Different weather and soil can also change the flavour of honey.

Honey can be sweet with floral or fruity flavours. Other honey might taste earthy or spicy.

Pale honey usually has a milder flavour than darker honey.

(Question from Sera-Dawn, aged 10)

Answer from Ken Brown, Auckland Beekeepers Club:

That is a very good question, that I often ask myself, after having been stung!

We avoid being stung by wearing a beesuit, which is like overalls with a veil to protect the face. We also wear gloves and boots. These are made from a material that is too thick for a bee’s sting to get into. We also use a smoker. The smoke calms the bees so that they are less likely to sting.

I usually only get stung if I’m careless and forget to put on my gloves or do the zips on my beesuit up. Beekeepers get used to being stung and don’t notice after a while.

(Question from Fouad, Facebook)

Answer from Phil Lester, Te Herenga Waka (Victoria University of Wellington) School of Biological Sciences:

Bees see flowers very differently from you and me.

In technical terms, a bee will see light wavelengths from 300 to 650 nanometers (nm). These wavelengths are a little different from those our eyes can see. We see a spectrum of colours ranging from 390 to 750 nm.

That means that bees can’t see reds. But they can see in the ultraviolet spectrum (which we cannot). So many flowers can look completely different to a bee than to us. To a bee a flower can have a range of different colours and even different patterns that we cannot see.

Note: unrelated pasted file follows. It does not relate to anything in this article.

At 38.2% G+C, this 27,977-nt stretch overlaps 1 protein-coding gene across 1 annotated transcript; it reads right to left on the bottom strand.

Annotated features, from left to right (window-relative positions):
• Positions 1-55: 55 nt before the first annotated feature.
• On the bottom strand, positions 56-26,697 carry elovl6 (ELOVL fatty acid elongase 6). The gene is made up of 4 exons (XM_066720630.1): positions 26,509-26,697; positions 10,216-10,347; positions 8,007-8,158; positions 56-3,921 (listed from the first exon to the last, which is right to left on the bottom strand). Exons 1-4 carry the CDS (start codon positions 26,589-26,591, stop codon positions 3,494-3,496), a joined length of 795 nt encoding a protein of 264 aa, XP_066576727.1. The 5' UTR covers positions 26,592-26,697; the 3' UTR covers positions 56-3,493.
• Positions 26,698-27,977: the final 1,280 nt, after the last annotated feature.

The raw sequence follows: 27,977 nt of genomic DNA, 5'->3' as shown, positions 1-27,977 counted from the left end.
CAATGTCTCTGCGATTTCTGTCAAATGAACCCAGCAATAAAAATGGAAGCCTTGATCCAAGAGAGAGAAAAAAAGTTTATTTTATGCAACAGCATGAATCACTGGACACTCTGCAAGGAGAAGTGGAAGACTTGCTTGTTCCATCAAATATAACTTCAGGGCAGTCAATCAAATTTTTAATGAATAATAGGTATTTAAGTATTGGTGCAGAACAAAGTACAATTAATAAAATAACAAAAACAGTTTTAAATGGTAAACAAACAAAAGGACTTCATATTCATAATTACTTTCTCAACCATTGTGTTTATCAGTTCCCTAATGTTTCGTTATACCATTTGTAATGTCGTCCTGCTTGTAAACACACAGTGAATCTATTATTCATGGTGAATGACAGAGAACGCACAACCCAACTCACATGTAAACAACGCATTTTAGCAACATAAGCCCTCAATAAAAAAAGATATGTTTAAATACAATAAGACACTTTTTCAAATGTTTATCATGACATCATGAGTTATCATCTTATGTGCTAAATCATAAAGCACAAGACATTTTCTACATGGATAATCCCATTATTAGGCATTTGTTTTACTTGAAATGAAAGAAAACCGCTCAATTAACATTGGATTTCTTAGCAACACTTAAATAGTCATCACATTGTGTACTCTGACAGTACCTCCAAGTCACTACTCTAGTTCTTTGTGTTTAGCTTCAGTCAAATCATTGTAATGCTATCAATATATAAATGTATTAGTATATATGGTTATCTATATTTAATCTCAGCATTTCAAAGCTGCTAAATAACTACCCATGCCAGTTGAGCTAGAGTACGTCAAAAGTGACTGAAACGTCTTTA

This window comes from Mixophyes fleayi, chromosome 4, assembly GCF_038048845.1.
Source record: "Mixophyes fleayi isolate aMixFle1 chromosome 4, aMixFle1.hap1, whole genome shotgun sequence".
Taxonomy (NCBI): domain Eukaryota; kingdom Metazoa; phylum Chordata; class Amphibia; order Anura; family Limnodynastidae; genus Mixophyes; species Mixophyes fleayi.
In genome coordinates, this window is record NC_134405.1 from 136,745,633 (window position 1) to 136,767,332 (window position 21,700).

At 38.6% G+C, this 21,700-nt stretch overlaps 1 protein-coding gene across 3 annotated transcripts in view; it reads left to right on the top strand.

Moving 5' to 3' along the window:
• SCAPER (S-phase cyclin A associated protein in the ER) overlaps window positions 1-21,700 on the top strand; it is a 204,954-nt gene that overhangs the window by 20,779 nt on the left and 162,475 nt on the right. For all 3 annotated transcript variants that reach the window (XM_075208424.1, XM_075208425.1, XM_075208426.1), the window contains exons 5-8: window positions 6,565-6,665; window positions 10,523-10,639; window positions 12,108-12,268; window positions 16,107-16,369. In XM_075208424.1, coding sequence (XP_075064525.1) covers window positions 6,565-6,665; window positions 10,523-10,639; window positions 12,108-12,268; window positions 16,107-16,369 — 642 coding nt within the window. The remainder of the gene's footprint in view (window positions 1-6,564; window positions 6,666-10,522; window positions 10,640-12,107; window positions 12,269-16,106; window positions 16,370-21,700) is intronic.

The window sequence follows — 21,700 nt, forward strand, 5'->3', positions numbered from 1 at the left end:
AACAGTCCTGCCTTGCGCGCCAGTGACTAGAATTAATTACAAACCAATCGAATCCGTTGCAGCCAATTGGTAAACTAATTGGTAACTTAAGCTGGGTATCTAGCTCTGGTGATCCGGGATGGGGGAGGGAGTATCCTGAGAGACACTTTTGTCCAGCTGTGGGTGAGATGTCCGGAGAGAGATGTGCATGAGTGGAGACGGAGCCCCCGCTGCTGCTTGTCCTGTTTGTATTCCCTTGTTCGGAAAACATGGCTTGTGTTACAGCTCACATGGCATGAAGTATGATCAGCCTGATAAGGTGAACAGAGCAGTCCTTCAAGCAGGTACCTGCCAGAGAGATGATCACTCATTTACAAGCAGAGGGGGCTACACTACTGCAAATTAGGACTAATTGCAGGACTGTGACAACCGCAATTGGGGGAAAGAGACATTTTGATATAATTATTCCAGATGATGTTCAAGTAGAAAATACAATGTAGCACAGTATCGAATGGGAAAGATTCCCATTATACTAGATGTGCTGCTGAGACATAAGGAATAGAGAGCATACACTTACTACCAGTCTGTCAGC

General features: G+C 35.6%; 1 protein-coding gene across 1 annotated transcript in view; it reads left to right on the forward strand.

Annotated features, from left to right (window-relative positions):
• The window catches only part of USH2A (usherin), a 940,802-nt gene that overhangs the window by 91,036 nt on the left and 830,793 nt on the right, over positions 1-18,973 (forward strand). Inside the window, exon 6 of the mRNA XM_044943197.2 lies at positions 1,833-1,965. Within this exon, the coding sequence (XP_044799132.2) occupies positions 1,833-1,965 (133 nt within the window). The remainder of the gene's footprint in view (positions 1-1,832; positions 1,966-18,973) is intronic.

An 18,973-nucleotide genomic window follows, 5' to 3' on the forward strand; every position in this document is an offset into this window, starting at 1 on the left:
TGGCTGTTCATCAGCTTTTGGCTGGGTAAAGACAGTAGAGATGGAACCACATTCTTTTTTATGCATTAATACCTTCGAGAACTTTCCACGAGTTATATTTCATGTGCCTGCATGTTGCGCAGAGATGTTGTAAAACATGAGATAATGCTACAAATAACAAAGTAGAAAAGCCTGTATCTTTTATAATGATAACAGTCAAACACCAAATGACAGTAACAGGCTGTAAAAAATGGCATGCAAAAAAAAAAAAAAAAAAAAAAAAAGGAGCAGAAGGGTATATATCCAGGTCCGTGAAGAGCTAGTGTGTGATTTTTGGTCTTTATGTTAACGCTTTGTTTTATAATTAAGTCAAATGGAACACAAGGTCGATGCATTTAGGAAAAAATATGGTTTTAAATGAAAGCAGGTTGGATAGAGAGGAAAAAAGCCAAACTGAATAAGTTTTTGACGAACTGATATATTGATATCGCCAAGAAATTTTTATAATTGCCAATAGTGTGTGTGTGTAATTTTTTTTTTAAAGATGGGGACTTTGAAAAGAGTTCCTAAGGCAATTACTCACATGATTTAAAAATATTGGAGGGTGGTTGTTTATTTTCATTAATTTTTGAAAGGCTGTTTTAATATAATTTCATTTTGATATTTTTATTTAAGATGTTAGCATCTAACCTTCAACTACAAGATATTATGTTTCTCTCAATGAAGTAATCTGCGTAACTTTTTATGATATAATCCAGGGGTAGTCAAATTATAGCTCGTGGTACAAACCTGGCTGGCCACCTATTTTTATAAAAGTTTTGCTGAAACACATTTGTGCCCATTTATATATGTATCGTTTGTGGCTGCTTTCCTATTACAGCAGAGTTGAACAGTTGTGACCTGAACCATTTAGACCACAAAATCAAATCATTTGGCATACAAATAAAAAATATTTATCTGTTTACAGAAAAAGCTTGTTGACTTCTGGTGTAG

If you can, check out https://www.youtube.com/watch?v=2gduA3EM26M&t=106s which shows you just how different many flowers look to insects such as bees.

(Question from Tessa, aged 8)

Answer from Ricki Leahy, West Coast beekeeper and Apiculture NZ Life Member:

Yes, bees do like humans if humans are being kind and gentle to them.

When you approach a beehive, you mustn’t do anything that may frighten the bees.

If you throw stones or poke a stick at the hive the bees will come out buzzing. They will chase you away to protect their hive.

Beekeepers always work with their bees gently to keep them nice and calm.

(Instagram question)
Answer from Ken Brown, Auckland Beekeepers Club:

Yes, they do. There are many other animals (mice, wasps, ants and bears) that try to steal honey from a beehive and other bees do too. After all, it does take time and effort to ripen nectar into honey. There are guard bees at the entrance to protect the hive. However, in the autumn when there isn’t any nectar about, bees will be much more likely to rob other hives. A weak hive may not be able to stop robber bees from stealing all their honey; most of the defenders will die trying to protect their hive. Quite often, a hive will be weakened by bee diseases and when it gets robbed it can spread the diseases.